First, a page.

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Te Tiriti O Waitangi – The Treaty Of Waitangi

Te Tiriti o Waitangi – The Treaty of Waitangi

As a child growing up in small town South Island NZ, I learnt very little about the Treaty of Waitangi. All I knew was that it was a document signed by the Crown and by Māori a long time ago (1840).

My childhood memories were of the news on TV of Waitangi day itself, the 6th of February and how it ignited a lot of emotions (and if I’m honest) mainly negative ones towards Māori. This continued as I got older and I heard more negative things from people in my community and from family members. At times I even felt anger directed at me. In hindsight Media and a limited understanding of the issues our country faced through the eyes of the people around me shaped my understanding and made me want to avoid the uncomfortable topic.

Later in life, I studied to be an Early Childhood teacher and it was compulsory to study the Treaty of Waitangi. This was my first real glimpse into the bigger picture and the implications we still face today.

Studying the history of our country and the education system really opened my eyes. What happened in the past is so important to learn from and reflect on. I couldn’t understand why everyone wasn’t taught in school what I learnt!

 

What it means to me

I have a quote in my lounge that says “If you don’t know about your past, you cannot know in what direction to move forward”. This holds such significance to me and I guess is something that fuels my fire. When we can see and accept the mistakes in our past we can truly move forward without making them again. 

I believe Waitangi day gives us the opportunity to reflect on our past and offer hope for progress in the future. By understanding and working together we see others perspectives and build unity in moving forward.

To honour the Treaty I believe in some ways it seems simple. To me it’s about accepting and respecting that Māori were the indigenous people of Aotearoa, Tangata whenua (People of the land) and that this is valuable and valued. 

Although we have moved into a multicultural society, the signing of the Treaty was a partnership between two peoples and those values should not be lost amidst the change.

I think it’s important to acknowledge that in the past, respect for Māori values were not widely understood or upheld. However, in our changing society and the communities we live in, we have the ability as individuals and collectives to educate ourselves and others and pass on Māori as well as any other ethnic values. The Treaty acknowledges a commitment to the preservation and celebration of te reo and tikanga Māori and recognition of equal rights and equal status here in Aotearoa. How you decide to honour that is up to you.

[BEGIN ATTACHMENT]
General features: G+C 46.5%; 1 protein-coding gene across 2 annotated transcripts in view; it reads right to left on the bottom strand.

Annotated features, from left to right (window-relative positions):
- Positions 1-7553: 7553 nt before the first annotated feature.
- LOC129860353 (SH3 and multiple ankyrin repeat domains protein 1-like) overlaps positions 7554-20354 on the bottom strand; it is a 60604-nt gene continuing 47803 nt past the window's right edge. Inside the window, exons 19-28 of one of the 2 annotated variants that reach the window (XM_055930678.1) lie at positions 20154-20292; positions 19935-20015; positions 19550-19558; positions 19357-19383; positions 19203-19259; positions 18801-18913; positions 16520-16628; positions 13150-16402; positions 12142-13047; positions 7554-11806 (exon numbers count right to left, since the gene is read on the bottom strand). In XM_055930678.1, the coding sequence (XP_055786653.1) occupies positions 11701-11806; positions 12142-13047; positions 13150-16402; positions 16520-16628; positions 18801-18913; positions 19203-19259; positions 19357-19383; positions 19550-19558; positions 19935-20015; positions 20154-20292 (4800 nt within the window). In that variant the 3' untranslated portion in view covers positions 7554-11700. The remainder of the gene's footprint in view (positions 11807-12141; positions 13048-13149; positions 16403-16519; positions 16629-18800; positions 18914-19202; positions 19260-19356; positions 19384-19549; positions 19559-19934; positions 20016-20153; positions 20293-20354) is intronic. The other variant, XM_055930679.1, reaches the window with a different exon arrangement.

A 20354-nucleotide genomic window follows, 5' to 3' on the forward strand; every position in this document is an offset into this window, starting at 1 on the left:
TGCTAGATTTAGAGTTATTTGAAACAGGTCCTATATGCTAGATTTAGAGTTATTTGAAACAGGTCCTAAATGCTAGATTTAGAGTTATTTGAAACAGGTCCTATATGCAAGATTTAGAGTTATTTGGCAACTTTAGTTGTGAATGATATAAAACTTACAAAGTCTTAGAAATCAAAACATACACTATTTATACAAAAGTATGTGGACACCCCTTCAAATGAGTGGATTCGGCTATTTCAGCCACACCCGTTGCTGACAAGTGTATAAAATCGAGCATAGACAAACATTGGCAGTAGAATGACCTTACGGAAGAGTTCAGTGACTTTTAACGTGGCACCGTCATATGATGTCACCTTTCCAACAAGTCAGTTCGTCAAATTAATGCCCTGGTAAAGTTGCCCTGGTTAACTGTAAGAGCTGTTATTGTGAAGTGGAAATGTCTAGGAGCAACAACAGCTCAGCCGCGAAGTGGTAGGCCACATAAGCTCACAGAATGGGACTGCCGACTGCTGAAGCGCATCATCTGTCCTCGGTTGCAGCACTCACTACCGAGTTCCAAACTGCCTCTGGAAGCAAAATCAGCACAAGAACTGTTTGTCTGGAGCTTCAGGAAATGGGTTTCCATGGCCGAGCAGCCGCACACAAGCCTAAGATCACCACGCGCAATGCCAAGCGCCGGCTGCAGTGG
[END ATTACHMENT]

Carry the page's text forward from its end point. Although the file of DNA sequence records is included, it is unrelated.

To learn more about this kaupapa or to extend on learning for yourself and/or tamariki I have put helpful resources you can buy from me down the left hand side of this blog page and related articles on the right.

 

Ngā mihi mahana,

Some useful Pānuitanga

 

Lizzie Marvelly’s article Now tell me why we are cringing is cleverly written in story form and a really great article for understanding the Treaty of Waitangi.

Tamsin Hanly is very passionate about our history here in Aotearoa. She spent 4 years writing 6 volumes on the Treaty, ‘A critical guide to Maori and Pakeha histories’ after finding the primary school curriculum failed to reflect an accurate version of events. She is now doing Professional Development for Preschools and schools with her books, helping teachers meet Treaty obligations with the updated version. This could be something you or your Centre or school might be interested in pursuing. Watch Tamsin’d video here.

The “Treaty Resource Centre – He Puna Mātauranga o Te Tiriti” specialises in treaty information, professional development courses. They also have done some interesting research on Māori and the media and provide resources for adults learning about the Treaty.

Te tiriti o Waitangi – Living the values an article interview with Michele Coxhead that asks, How do we and/or how can we demonstrate our understanding of the Treaty in our practices?… the answer is with the 3 P principles, Partnership, Participation and Protection.

A timeline of “Biculturalism and NZ law”. The Christchurch City library website has a wealth of knowledge aimed at kids….(and big kids still learning 😉 ). 

The National library in Wellington have He Tohu Exhibition signatures that shape NZ. If you cant get there, their website provides facts, images knowledge and a helpful social inquiry resource section for teachers.

 The parenting Place have written a thoughtful and thought provoking article, How to talk to your kids about The Treaty of Waitangi.

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